Where do you stand on St. George?

Bell: “I think it’s a basic right to form your own municipality. Central was allowed to do this. It’s perfectly legal. I don’t see why the people in St. George can’t do it if they choose to vote for it.”

Carter: “There’s nothing we can do right now about it. The only thing we can do is sit back, see how the vote is, and whatever happens - we need to continue to try to work together to solve the problem.”

Foil: “We have laws in place on how people in unincorporated areas petition to become incorporated. As long as the people follow that law, I think they should have the right to vote. It’s a democratic process to let them decide what they want to do moving forward."

Brooks Thompson: “I do believe in a people’s right to assemble and I do believe in putting things on the ballot that affect people, but I will hold you accountable and I’ll be courageous and say ‘We are better together.' ... If I were given the opportunity to vote, I’d vote against it."

Baudean: “People should have the right to choose their own destiny and government as much as possible. I, as well as many other libertarians, generally favor more of an emphasis on bottom-up, local control over people’s lives, as opposed to top-down state or federal control.”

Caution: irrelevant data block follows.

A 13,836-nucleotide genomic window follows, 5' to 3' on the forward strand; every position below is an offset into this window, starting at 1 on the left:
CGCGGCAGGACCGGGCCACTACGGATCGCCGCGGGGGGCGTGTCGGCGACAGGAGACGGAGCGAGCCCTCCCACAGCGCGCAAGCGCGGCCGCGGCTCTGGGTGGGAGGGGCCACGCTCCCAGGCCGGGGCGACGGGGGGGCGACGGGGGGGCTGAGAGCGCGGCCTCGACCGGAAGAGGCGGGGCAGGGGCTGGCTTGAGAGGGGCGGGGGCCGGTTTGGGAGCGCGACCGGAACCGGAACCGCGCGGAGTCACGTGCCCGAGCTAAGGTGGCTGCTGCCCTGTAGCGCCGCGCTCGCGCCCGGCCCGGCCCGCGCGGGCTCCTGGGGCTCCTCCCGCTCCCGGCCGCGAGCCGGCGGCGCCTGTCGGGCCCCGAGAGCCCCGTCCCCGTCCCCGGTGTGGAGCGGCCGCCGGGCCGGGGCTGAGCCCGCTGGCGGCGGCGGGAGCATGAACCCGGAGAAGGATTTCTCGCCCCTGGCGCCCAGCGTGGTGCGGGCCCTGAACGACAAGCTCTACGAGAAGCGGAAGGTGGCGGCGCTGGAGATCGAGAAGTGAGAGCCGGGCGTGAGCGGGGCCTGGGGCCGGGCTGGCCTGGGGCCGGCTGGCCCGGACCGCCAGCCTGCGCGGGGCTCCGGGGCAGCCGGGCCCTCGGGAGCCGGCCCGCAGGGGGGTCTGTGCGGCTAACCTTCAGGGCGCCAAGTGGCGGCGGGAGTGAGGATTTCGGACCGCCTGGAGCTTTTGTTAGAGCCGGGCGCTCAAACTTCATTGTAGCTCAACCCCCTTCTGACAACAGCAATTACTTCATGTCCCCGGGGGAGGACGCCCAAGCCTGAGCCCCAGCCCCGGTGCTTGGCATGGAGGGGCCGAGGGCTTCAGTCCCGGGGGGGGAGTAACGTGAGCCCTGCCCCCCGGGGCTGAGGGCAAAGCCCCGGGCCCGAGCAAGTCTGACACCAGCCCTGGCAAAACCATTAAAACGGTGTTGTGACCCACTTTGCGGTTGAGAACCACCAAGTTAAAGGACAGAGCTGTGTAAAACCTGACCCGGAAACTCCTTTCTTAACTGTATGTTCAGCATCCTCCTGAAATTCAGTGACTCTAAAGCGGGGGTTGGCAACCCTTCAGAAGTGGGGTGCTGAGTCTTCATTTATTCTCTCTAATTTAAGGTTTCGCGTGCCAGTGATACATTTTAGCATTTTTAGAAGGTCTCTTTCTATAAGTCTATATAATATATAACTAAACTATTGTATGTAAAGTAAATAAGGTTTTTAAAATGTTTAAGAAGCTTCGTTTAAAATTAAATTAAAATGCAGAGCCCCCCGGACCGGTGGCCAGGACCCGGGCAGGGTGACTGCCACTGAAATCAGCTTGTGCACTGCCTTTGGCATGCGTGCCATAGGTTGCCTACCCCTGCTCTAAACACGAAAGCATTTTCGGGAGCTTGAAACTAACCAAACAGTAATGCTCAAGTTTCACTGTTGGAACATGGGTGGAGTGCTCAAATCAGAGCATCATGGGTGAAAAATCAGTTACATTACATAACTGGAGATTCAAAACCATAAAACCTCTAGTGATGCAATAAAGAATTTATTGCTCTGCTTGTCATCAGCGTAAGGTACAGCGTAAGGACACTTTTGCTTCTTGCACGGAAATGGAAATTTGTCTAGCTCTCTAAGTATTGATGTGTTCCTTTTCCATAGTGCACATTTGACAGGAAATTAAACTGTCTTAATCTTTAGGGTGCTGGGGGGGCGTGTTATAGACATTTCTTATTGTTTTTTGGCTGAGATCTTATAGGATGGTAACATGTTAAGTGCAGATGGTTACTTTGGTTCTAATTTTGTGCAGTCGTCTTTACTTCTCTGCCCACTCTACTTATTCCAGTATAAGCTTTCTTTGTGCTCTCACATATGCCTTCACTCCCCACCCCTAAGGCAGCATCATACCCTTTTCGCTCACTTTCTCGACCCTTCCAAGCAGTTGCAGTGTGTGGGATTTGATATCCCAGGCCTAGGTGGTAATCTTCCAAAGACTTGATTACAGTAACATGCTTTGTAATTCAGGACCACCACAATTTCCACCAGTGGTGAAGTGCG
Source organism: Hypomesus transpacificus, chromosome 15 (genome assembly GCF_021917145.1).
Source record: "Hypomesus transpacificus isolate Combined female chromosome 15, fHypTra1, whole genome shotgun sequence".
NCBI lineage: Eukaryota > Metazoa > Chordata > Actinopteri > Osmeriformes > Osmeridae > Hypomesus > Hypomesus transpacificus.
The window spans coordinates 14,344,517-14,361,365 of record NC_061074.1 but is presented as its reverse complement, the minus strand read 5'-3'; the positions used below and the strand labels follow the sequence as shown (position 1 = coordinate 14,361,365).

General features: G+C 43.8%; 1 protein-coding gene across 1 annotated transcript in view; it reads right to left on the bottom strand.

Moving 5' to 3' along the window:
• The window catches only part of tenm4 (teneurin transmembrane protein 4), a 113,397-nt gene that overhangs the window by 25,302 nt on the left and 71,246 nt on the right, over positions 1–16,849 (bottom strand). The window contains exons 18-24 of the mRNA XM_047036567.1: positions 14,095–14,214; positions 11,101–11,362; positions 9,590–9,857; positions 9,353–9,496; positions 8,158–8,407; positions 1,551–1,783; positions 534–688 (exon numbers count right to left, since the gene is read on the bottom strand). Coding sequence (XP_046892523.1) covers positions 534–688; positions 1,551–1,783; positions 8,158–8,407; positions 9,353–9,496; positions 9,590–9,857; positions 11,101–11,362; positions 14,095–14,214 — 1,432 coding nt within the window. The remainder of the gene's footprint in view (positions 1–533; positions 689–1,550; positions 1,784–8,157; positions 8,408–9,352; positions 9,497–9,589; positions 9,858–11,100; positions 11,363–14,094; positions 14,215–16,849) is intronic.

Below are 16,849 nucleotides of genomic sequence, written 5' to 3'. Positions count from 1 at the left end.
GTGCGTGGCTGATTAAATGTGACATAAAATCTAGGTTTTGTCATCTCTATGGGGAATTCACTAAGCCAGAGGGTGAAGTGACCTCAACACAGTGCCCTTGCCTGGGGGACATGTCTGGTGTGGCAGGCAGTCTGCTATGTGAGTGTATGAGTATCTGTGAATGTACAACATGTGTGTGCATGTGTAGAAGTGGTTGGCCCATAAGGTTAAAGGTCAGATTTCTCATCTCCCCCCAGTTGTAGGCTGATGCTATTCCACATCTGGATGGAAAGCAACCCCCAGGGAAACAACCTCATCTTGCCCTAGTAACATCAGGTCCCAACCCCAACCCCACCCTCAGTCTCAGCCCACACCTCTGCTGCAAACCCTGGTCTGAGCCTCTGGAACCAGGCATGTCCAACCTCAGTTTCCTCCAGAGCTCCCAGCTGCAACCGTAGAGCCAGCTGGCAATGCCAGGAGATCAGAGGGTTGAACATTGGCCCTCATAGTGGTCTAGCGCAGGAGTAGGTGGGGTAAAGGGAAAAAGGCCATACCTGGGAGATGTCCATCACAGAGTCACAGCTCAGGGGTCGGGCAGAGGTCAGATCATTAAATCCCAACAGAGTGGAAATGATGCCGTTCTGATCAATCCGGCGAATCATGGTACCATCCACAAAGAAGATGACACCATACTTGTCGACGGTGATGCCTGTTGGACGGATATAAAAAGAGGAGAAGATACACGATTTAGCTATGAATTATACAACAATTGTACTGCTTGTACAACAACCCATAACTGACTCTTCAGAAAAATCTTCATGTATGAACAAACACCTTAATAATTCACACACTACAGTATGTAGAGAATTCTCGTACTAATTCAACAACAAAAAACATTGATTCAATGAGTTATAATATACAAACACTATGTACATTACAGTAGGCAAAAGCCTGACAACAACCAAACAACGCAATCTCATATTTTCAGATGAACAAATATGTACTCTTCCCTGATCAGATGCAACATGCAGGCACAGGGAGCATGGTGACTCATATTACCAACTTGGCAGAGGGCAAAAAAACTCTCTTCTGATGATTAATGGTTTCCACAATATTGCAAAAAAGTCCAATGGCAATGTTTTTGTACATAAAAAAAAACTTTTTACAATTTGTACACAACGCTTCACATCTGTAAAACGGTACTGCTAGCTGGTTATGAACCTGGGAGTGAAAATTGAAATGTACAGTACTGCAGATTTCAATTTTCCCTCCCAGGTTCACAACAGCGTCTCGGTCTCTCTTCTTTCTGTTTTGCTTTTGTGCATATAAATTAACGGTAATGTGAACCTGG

Would you vote for a bill to roll back the state’s .45% sales tax extension over time?

Carter: “We have been taxed enough, and we have a surplus ... Would I vote for it in the future? It would depend on any reforms that we do ... I also feel like we either need to have a constitutional convention or we need to have some legislation to reform our tax codes ... Without reform, I’m not going to vote for anything."

Foil: “We did have a $300 million surplus last year. If we are having surpluses, I think we need to make the adjustments and send the money back to the people. I am all for fiscal reform ... If you’re going to have real fiscal reform, you’re going to have to open up the constitution and put everything on the table."